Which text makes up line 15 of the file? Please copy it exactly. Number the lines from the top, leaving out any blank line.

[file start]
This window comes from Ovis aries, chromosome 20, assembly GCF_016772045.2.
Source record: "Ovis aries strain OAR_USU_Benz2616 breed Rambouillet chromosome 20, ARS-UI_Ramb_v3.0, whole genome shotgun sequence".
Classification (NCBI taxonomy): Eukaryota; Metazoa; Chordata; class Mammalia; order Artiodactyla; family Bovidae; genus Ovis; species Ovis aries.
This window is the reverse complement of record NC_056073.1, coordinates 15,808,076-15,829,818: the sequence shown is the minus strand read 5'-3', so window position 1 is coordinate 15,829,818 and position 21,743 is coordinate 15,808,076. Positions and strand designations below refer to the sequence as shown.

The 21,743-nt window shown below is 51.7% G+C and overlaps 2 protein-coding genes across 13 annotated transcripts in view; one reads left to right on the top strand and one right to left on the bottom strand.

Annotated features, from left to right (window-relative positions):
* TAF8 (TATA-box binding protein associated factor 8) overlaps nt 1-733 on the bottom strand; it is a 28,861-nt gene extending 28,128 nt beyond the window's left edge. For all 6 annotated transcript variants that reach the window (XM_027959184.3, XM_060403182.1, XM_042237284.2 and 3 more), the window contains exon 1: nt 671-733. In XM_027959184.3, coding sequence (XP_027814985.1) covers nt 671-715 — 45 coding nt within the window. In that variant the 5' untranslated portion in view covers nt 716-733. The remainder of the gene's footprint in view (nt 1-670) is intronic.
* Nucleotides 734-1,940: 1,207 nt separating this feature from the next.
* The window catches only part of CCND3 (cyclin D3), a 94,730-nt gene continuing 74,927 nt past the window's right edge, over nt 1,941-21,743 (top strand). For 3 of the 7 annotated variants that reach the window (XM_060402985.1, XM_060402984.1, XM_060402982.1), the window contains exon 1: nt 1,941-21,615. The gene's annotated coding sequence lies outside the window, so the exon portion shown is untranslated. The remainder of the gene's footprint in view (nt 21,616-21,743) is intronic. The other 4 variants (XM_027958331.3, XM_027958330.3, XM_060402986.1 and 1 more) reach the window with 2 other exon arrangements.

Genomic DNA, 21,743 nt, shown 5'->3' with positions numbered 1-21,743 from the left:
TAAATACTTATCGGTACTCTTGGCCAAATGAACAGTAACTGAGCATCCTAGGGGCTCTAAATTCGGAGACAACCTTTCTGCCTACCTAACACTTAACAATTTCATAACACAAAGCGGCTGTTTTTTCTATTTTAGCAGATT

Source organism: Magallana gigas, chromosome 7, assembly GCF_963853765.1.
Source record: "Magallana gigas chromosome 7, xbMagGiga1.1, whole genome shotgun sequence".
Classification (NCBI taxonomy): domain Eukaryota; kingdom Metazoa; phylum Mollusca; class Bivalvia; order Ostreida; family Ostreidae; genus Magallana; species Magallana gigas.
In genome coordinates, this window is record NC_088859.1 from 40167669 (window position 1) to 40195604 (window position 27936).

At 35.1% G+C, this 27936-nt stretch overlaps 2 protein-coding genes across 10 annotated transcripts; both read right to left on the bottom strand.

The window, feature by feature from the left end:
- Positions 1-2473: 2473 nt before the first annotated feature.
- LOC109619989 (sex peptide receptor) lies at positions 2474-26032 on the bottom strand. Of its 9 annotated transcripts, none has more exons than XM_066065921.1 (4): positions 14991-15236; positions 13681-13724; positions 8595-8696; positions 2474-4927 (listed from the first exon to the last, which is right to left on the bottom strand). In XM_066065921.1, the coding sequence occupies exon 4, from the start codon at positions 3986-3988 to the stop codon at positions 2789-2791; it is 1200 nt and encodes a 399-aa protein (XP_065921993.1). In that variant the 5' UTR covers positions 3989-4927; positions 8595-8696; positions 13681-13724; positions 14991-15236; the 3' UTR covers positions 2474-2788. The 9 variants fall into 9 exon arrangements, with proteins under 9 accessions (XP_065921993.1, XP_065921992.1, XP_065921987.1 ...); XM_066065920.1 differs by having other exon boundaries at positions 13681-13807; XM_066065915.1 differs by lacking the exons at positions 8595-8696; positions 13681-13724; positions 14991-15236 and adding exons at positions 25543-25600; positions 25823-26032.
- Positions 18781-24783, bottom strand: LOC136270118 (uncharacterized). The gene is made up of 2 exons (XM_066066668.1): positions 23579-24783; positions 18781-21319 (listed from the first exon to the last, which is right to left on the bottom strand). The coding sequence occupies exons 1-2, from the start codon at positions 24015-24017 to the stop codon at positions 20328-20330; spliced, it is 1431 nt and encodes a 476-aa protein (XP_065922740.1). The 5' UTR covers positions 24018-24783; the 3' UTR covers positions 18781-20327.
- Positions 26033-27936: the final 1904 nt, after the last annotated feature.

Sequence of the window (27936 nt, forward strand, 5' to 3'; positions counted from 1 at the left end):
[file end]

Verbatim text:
In genome coordinates, this window is record NC_088859.1 from 40167669 (window position 1) to 40195604 (window position 27936).